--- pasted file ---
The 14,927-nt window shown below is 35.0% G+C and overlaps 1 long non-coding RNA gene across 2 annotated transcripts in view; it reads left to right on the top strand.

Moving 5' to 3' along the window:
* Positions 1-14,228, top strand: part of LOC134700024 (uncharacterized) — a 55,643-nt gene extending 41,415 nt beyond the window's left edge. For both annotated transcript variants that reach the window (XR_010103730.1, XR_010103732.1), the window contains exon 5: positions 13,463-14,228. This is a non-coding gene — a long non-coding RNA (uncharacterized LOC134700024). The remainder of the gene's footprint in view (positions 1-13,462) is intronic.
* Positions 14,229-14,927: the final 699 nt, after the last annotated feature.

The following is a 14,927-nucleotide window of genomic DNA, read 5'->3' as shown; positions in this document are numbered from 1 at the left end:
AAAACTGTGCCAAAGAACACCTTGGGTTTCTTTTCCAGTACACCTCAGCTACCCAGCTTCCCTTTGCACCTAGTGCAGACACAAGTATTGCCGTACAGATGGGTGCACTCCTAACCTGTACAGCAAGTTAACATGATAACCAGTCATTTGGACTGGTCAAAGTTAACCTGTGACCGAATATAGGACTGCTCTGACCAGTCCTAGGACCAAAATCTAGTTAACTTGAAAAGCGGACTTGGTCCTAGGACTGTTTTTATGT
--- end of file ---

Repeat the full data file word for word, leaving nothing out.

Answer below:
The 14,927-nt window shown below is 35.0% G+C and overlaps 1 long non-coding RNA gene across 2 annotated transcripts in view; it reads left to right on the top strand.

Moving 5' to 3' along the window:
* Positions 1-14,228, top strand: part of LOC134700024 (uncharacterized) — a 55,643-nt gene extending 41,415 nt beyond the window's left edge. For both annotated transcript variants that reach the window (XR_010103730.1, XR_010103732.1), the window contains exon 5: positions 13,463-14,228. This is a non-coding gene — a long non-coding RNA (uncharacterized LOC134700024). The remainder of the gene's footprint in view (positions 1-13,462) is intronic.
* Positions 14,229-14,927: the final 699 nt, after the last annotated feature.

The following is a 14,927-nucleotide window of genomic DNA, read 5'->3' as shown; positions in this document are numbered from 1 at the left end:
AAAACTGTGCCAAAGAACACCTTGGGTTTCTTTTCCAGTACACCTCAGCTACCCAGCTTCCCTTTGCACCTAGTGCAGACACAAGTATTGCCGTACAGATGGGTGCACTCCTAACCTGTACAGCAAGTTAACATGATAACCAGTCATTTGGACTGGTCAAAGTTAACCTGTGACCGAATATAGGACTGCTCTGACCAGTCCTAGGACCAAAATCTAGTTAACTTGAAAAGCGGACTTGGTCCTAGGACTGTTTTTATGT